Cruise Port Atlas | Palma de Majorca, Spain Day Trips | Attractions

Palma de Majorca, Spain Day Trips | Attractions

Alternate spelling: Palma de Mallorca

With limited time in port, planning is the best way to make the most of your time. Should you strike out on your own? Should you hire a local guide? Or should you book a shore excursion offered by the cruise line or an international tour company? Below we have listed the attractions and activities that many other cruisers have enjoyed. This information should help you plan.

The advantage to cruise line tours is that they are timed for your visit and give you flexibility to change your mind after your trip begins. The advantage of using a large international firm is that tours are often less expensive than cruise sponsored tours. The advantage to using a local tour company or guide is that prices can be significantly lower or you may be able to get a customized trip just to see the attractions that interest you most.

Cruise lines that visit Palma de Majorca: Star Clippers, Voyages of Discovery, Windstar, Azamara Club Cruises, Crystal, Oceania, Paul Gauguin, Regent Seven Seas, Seabourn, SeaDream Yacht Club, Silversea, Celebrity, Cunard, Holland America, Costa, Disney Cruise Line, MSC Cruises, Norwegian, Royal Caribbean, Viking River Cruises

Key Attractions: La Seu, La Lonja, La Almudaina, Arab Baths, Parc de La Mar, Bellver Castle and Park, Palma to Soller Vintage Train Ride, Valldermossa, Soller Beach, Playa de Palma, Es Trenc, Magaluf, Son Vida Golf, Son Quint Golf, Son Muntaner Golf, Son Antem Golf, Santa Ponsa Golf, Poniente Golf

Palma Attractions

Port to La Seu - Berth 1: 4.5 KM, 9 minutes; Berth 2: 5.6 KM, 11 minutes
Port to La Lonja, La Almudaina, Parc de La Mar - Berth 1: 3.8 KM, 7 minutes; Berth 2: 4.9 KM, 9 minutes
Link to Full-Page Google Map

Palma Attractions The old city of Palma has the same rough shape that it has had for centuries with many old buildings that have survived for nearly a millennium. Besides Bellver Castle (discussed below), the major attractions are the Palma Cathedral, commonly called La Seu, begun in the mid 13th century and built in the Catalan Gothic style. Gaudi redesigned some interior features in 1901. Next to it is La Almudaina Palace, originally built as a fortress by the Moors, but later redesigned as a palace when the Catalan-Aragonese kings reclaimed the island. It still serves as the summer palace for the Spanish Royals. The architecture combines Arabic and Gothic elements. The Silk Exchange is another stunning Gothic structure along the coast that many will want to visit. Just below the Cathedral, along the shore, is the Parc de La Mar which offers great views and a nice place to relax. To see the only remaining purely Arabic structure, you must visit the Arab Baths. It is small and serene.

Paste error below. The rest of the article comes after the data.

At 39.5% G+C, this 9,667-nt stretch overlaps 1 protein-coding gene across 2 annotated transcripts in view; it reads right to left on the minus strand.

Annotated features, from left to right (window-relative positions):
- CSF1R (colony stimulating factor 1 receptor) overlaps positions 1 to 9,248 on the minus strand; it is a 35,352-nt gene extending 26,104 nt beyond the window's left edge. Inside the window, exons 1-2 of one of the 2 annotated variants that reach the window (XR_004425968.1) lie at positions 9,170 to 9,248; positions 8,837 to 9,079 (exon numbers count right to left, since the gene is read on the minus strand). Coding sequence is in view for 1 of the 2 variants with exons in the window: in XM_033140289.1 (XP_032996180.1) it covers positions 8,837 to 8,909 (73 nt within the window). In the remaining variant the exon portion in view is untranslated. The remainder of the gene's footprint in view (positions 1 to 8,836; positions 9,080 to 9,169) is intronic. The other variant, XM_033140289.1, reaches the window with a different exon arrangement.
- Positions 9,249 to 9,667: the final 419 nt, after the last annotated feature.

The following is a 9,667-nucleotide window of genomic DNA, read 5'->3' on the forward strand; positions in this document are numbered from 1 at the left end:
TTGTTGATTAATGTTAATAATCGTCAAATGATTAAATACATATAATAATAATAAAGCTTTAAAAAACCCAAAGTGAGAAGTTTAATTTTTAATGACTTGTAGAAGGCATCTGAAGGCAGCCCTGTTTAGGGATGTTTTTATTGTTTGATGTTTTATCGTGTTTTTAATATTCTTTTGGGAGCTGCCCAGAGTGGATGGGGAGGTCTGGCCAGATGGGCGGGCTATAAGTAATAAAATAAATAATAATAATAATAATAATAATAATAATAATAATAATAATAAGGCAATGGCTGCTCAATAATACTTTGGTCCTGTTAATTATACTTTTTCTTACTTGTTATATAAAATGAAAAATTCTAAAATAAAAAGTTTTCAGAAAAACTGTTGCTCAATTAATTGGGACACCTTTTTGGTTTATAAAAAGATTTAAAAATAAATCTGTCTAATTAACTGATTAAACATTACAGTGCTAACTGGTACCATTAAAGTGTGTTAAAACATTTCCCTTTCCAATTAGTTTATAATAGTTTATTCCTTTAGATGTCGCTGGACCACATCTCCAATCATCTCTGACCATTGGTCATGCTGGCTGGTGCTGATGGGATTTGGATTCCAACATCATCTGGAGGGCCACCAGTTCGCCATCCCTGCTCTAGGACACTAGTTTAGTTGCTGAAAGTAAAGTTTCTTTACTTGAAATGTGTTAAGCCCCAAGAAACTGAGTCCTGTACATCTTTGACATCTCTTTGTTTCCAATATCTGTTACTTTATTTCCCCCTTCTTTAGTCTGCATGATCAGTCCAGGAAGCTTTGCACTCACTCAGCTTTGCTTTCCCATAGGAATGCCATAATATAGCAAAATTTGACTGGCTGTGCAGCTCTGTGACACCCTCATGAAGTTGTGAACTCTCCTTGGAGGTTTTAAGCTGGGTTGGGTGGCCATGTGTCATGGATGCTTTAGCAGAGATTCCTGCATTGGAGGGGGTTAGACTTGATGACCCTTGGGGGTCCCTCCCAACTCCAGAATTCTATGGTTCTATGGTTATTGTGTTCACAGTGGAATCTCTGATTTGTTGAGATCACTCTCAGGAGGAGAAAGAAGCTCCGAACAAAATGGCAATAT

The old town is a shopper's heaven, so if you like to shop or just look, wandering around along the rich streets may be a perfect break from the beach or historic buildings. Long popular with British and German tourists, the city is extremely cosmopolitan and welcoming.



Photo of La Seu by stAn

Bellver Castle

Port to Bellver Castle - Berth 1: 5 KM, 11 minutes; Berth 2: 6 KM, 12 minutes
Link to Full-Page Google Map

Bellver Castle was built between 1300-1310 by the great Catalan-Aragonese king James I to protect it from the marauding Berber pirates. It is one of the few round castles in Europe and, though small, it is a beautiful building that offers a History Museum and amazing views of the harbor, bay and city. The verdict is split on whether you should walk or ride up the hill to the castle. It is steep and difficult with many steps to reach the top at 350 feet. Though impressive to look at, it was in fact never involved in a battle, but mostly served as a prison through the centuries. Some prisoners have left graffiti on the walls. There is a large pine-filled park surrounding the castle. Admission is less than 3 Euro most days and free on Sundays and Holidays (the museum is closed on Sundays).